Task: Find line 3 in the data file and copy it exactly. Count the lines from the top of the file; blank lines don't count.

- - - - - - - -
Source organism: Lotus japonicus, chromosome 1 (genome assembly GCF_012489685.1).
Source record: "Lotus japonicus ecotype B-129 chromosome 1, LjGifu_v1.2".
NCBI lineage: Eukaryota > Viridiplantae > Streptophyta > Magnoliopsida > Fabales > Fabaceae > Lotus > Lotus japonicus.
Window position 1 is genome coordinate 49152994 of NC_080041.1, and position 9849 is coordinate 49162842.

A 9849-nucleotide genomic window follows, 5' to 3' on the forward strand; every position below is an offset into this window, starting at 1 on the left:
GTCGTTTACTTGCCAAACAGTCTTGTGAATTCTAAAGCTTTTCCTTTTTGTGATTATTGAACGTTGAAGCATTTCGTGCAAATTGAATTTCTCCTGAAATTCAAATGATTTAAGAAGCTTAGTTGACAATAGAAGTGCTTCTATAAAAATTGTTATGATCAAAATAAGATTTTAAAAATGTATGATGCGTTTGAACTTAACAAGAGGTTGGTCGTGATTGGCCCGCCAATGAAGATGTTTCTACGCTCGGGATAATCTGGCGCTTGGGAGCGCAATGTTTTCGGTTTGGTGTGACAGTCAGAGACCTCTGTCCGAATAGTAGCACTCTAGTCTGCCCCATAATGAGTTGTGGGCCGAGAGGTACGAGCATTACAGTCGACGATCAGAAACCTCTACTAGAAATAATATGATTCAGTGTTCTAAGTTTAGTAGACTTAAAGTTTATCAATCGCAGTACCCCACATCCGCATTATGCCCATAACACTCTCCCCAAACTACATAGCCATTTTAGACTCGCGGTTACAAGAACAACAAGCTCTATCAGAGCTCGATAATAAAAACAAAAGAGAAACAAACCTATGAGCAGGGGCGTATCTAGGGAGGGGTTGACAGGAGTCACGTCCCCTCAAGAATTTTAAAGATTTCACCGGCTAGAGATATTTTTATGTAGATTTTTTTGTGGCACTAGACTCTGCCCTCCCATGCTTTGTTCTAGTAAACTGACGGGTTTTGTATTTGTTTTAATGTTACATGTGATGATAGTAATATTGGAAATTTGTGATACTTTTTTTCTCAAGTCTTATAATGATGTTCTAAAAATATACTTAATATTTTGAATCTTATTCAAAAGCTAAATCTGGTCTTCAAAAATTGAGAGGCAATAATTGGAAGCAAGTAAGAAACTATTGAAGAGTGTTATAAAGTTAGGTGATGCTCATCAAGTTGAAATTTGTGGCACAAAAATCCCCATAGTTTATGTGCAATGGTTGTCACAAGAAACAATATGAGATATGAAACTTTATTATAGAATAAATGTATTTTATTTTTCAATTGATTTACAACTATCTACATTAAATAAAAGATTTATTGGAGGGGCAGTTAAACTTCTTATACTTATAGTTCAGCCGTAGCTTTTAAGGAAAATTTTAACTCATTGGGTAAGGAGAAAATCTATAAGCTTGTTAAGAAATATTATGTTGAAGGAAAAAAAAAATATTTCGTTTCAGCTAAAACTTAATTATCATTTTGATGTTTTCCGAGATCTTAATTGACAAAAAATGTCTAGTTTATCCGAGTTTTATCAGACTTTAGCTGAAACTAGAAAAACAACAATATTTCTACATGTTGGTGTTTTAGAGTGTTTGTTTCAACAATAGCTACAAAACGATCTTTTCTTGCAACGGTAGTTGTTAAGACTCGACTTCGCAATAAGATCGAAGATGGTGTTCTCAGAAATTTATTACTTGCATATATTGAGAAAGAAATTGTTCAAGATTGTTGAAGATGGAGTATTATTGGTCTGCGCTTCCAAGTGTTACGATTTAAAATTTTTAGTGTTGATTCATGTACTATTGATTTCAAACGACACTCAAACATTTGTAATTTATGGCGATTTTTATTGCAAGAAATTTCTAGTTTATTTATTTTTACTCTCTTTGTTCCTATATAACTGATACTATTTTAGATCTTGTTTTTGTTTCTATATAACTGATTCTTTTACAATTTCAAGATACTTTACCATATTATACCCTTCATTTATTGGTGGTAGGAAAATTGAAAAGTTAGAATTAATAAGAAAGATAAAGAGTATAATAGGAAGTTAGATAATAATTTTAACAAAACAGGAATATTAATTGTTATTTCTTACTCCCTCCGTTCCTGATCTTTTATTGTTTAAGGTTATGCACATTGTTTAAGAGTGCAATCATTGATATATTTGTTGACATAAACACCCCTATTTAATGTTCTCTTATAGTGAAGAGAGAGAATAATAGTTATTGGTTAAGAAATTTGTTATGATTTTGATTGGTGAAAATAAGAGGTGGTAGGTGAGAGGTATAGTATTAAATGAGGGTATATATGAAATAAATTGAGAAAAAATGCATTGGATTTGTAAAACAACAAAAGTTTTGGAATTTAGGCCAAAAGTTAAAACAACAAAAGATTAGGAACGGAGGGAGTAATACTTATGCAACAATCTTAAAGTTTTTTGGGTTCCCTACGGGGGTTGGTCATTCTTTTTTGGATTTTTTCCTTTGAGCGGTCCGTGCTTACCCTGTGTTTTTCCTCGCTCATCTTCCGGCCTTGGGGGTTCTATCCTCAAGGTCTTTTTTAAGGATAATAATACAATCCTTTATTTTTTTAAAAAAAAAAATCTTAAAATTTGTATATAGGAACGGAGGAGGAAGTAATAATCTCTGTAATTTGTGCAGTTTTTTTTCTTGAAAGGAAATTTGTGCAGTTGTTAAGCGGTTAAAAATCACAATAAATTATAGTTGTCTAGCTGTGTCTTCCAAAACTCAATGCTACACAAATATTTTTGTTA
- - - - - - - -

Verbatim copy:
NCBI lineage: Eukaryota > Viridiplantae > Streptophyta > Magnoliopsida > Fabales > Fabaceae > Lotus > Lotus japonicus.